The extent to which any Government facilitates the requirements for equitable access to water and sanitation by its citizens has been under discussion for a long time by the international community. On 28 July 2010, after years of campaigning to capture the right to water and sanitation services, the United Nations General Assembly eventually passed Resolution 64/292 in which the right to safe and clean drinking water and sanitation was recognised as a human right. The Resolution gives guidance to the standards of service delivery that States must seek to achieve for their citizens, or must ensure their private sector providers achieve this. It also calls upon States and international organisations to provide financial resources to support capacity-building and to transfer technology to assist countries, in particular developing countries, to provide safe, clean, accessible and affordable drinking water and sanitation for all.
When considering the understanding that access to water and sanitation services is regarded as a human right, it would be interesting to evaluate the performance of the Namibian Government in this regard.
Since independence in 1990, the Namibian Government embarked upon a rigorous programme to improve water supply and sanitation services. This programme was strengthened and guided by the water supply and sanitation policy adopted in 1993, long before the 2010 declaration of water and sanitation services as a human right. It also predated guidance provided to governments by the UN resolution to meet their obligations to give their citizens access to adequate water and sanitation services. The water and sanitation coverage achieved by Namibia over the past 22 years is reflected in the following table:
|Urban water supply||99|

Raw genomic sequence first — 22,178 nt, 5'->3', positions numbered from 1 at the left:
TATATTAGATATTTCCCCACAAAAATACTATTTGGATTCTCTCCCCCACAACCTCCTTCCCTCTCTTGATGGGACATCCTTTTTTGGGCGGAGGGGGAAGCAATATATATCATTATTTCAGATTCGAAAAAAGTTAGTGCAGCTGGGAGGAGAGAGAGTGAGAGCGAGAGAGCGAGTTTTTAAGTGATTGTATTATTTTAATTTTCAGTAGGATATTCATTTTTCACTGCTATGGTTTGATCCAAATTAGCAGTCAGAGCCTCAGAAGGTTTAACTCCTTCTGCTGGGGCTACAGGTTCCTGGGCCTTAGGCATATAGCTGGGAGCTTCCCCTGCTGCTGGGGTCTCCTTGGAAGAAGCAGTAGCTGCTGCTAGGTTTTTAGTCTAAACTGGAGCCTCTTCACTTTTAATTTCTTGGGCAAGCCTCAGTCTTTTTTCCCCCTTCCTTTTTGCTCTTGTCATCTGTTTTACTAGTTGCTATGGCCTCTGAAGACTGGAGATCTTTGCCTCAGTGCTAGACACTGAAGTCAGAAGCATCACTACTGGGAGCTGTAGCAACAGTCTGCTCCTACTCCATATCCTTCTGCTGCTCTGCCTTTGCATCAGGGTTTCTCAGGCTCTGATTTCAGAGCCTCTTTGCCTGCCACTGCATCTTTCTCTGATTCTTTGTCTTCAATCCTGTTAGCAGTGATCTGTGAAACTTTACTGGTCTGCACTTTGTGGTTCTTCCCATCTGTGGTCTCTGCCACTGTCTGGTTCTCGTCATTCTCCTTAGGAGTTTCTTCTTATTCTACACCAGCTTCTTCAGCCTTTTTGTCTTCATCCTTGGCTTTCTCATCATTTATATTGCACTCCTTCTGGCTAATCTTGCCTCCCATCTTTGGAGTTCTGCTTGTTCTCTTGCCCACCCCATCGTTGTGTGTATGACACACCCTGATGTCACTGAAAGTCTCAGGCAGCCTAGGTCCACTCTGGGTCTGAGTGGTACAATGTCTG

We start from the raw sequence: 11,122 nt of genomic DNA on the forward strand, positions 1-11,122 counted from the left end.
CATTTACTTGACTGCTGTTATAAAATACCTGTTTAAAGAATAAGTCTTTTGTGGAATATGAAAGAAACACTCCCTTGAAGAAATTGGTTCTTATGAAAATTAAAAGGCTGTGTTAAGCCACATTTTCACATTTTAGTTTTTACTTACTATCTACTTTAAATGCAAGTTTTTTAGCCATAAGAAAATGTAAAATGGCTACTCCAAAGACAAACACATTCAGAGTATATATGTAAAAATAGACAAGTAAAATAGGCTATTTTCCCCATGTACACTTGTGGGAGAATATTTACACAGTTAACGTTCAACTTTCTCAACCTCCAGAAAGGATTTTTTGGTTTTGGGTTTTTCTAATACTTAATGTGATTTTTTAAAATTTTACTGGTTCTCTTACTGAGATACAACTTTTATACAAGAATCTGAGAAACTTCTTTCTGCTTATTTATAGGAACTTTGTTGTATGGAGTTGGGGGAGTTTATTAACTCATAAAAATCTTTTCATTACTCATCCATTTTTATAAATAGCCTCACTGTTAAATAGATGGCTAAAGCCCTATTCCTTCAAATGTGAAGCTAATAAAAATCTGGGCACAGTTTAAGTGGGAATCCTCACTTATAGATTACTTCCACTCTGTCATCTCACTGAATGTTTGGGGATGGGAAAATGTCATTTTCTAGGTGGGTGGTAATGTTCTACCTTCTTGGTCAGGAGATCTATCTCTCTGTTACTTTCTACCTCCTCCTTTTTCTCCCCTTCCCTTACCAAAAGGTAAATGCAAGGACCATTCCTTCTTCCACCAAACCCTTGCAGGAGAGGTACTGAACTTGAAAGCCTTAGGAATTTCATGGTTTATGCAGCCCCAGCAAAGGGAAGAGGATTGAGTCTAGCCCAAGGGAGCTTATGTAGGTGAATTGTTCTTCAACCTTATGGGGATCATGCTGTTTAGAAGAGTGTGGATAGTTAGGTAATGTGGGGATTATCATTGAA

|Rural water supply||90|
Water supply and Sanitation Coverage in Namibia
Namibia also managed to achieve the standards of service delivery referred to in the UN resolution and the water supplied conforms to a large extent to the following criteria:
- Sufficient. The water supply for each person is sufficient for personal and domestic uses. These uses ordinarily include drinking, personal sanitation, washing of clothes, food preparation, personal and household hygiene. This requirement is between 50 and 100 litres of water per person per day and today most Namibians have access to this quantity of water.
- Safe. The water required for personal or domestic use is safe, therefore free from micro-organisms, chemical substances and radiological hazards that constitute a threat to health. In this regard the Namibian Government adopted the Namibian Water Quality Guidelines.
- Acceptable. Water should be aesthetically acceptable as far as colour (turbidity), odour and taste for each personal or domestic use is concerned. The water supplied by all formal water schemes in Namibia, is treated and conforms to this requirement.
- Physically accessible. Everyone has the right to a water and sanitation service that is physically accessible within, or in the immediate vicinity of the household, educational institution, workplace or health institution. Namibia has a huge surface area and a small population, but most water schemes are within relatively easy reach of the people.
- Affordable. Water supply, and access to water facilities and services, should be affordable for all. The United Nations Development Programme (UNDP) suggests that water supply costs should not exceed 3 per cent of household income. However, the unit cost of water delivery in Namibia is very high due to the high capital investments required to supply the water and the relatively low consumption due to the small population. This requires special measures to make the water more a ordable and is covered in the Namibian water policies of 1993, 2000 and 2008.
The present coverage of 90% for rural water supply services is an astounding achievement, but it can also be seen in the table that the coverage of rural sanitation services is still very poor. However, the Government is attending to the issue after the adoption of the updated Water Supply and Sanitation Policy in 2008 and the subsequent preparation of the National Sanitation Strategy.
The bottom line is that the declaration of water and sanitation services as a human right is no guarantee that a Government will meet its obligations, but one can safely say that Namibians are already reaping the bene ts of adequate water and sanitation services facilitated by a committed Government.
About the author: Mr Piet Heyns is a well known professional in the water sector in Namibia, Southern Africa (the SADC Region), Africa and elsewhere in the world. He has more than 42 years experience in the water sector and serves as an Associate of the Desert Research Foundation of Namibia (DRFN).